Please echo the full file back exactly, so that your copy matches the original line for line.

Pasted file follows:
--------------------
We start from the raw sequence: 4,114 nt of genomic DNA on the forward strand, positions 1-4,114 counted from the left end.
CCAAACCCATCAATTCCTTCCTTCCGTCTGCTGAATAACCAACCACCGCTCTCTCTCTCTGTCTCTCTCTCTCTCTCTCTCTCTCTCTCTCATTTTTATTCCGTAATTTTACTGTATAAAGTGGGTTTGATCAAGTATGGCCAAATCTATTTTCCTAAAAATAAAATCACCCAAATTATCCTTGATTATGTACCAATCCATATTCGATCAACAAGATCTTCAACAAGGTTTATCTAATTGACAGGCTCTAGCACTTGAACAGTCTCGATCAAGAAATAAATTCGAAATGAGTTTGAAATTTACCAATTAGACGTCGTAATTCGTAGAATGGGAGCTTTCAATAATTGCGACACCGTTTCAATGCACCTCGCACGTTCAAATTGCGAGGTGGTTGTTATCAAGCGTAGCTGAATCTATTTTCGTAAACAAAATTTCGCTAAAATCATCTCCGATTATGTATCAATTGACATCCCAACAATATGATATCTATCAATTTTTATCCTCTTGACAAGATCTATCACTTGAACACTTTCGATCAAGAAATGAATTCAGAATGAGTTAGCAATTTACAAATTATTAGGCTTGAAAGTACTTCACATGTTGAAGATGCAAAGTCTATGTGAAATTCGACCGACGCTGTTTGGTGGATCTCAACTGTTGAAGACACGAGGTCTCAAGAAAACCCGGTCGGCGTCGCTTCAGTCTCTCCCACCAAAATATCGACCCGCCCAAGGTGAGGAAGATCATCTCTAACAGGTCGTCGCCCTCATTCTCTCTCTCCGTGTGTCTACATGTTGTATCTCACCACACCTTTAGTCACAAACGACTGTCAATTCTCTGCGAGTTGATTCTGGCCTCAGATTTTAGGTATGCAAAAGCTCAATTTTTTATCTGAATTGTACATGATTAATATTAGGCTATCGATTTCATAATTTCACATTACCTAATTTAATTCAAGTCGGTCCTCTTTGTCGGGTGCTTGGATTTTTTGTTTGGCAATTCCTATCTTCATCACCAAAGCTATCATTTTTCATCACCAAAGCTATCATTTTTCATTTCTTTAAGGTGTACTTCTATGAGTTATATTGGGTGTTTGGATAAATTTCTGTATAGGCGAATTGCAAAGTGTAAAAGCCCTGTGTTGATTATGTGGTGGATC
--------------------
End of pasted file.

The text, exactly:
We start from the raw sequence: 4,114 nt of genomic DNA on the forward strand, positions 1-4,114 counted from the left end.
CCAAACCCATCAATTCCTTCCTTCCGTCTGCTGAATAACCAACCACCGCTCTCTCTCTCTGTCTCTCTCTCTCTCTCTCTCTCTCTCTCTCATTTTTATTCCGTAATTTTACTGTATAAAGTGGGTTTGATCAAGTATGGCCAAATCTATTTTCCTAAAAATAAAATCACCCAAATTATCCTTGATTATGTACCAATCCATATTCGATCAACAAGATCTTCAACAAGGTTTATCTAATTGACAGGCTCTAGCACTTGAACAGTCTCGATCAAGAAATAAATTCGAAATGAGTTTGAAATTTACCAATTAGACGTCGTAATTCGTAGAATGGGAGCTTTCAATAATTGCGACACCGTTTCAATGCACCTCGCACGTTCAAATTGCGAGGTGGTTGTTATCAAGCGTAGCTGAATCTATTTTCGTAAACAAAATTTCGCTAAAATCATCTCCGATTATGTATCAATTGACATCCCAACAATATGATATCTATCAATTTTTATCCTCTTGACAAGATCTATCACTTGAACACTTTCGATCAAGAAATGAATTCAGAATGAGTTAGCAATTTACAAATTATTAGGCTTGAAAGTACTTCACATGTTGAAGATGCAAAGTCTATGTGAAATTCGACCGACGCTGTTTGGTGGATCTCAACTGTTGAAGACACGAGGTCTCAAGAAAACCCGGTCGGCGTCGCTTCAGTCTCTCCCACCAAAATATCGACCCGCCCAAGGTGAGGAAGATCATCTCTAACAGGTCGTCGCCCTCATTCTCTCTCTCCGTGTGTCTACATGTTGTATCTCACCACACCTTTAGTCACAAACGACTGTCAATTCTCTGCGAGTTGATTCTGGCCTCAGATTTTAGGTATGCAAAAGCTCAATTTTTTATCTGAATTGTACATGATTAATATTAGGCTATCGATTTCATAATTTCACATTACCTAATTTAATTCAAGTCGGTCCTCTTTGTCGGGTGCTTGGATTTTTTGTTTGGCAATTCCTATCTTCATCACCAAAGCTATCATTTTTCATCACCAAAGCTATCATTTTTCATTTCTTTAAGGTGTACTTCTATGAGTTATATTGGGTGTTTGGATAAATTTCTGTATAGGCGAATTGCAAAGTGTAAAAGCCCTGTGTTGATTATGTGGTGGATC